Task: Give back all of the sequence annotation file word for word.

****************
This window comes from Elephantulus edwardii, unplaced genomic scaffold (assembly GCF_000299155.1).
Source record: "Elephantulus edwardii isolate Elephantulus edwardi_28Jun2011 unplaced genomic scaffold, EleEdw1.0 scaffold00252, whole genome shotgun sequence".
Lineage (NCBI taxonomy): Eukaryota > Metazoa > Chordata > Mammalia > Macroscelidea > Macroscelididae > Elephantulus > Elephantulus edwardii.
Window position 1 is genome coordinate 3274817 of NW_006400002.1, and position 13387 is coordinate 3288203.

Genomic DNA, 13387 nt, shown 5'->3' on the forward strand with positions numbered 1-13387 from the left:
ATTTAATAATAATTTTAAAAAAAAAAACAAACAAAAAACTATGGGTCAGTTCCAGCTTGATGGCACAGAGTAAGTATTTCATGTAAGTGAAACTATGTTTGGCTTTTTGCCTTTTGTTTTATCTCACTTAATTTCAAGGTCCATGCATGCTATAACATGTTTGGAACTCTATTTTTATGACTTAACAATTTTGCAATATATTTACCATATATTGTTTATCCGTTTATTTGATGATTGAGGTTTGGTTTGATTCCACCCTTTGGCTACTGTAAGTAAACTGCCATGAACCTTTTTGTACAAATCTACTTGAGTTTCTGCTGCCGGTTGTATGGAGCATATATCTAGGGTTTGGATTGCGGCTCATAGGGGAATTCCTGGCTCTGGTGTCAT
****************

This window comes from Elephantulus edwardii, unplaced genomic scaffold (assembly GCF_000299155.1).
Source record: "Elephantulus edwardii isolate Elephantulus edwardi_28Jun2011 unplaced genomic scaffold, EleEdw1.0 scaffold00252, whole genome shotgun sequence".
Lineage (NCBI taxonomy): Eukaryota > Metazoa > Chordata > Mammalia > Macroscelidea > Macroscelididae > Elephantulus > Elephantulus edwardii.
Window position 1 is genome coordinate 3274817 of NW_006400002.1, and position 13387 is coordinate 3288203.

Genomic DNA, 13387 nt, shown 5'->3' on the forward strand with positions numbered 1-13387 from the left:
ATTTAATAATAATTTTAAAAAAAAAAACAAACAAAAAACTATGGGTCAGTTCCAGCTTGATGGCACAGAGTAAGTATTTCATGTAAGTGAAACTATGTTTGGCTTTTTGCCTTTTGTTTTATCTCACTTAATTTCAAGGTCCATGCATGCTATAACATGTTTGGAACTCTATTTTTATGACTTAACAATTTTGCAATATATTTACCATATATTGTTTATCCGTTTATTTGATGATTGAGGTTTGGTTTGATTCCACCCTTTGGCTACTGTAAGTAAACTGCCATGAACCTTTTTGTACAAATCTACTTGAGTTTCTGCTGCCGGTTGTATGGAGCATATATCTAGGGTTTGGATTGCGGCTCATAGGGGAATTCCTGGCTCTGGTGTCAT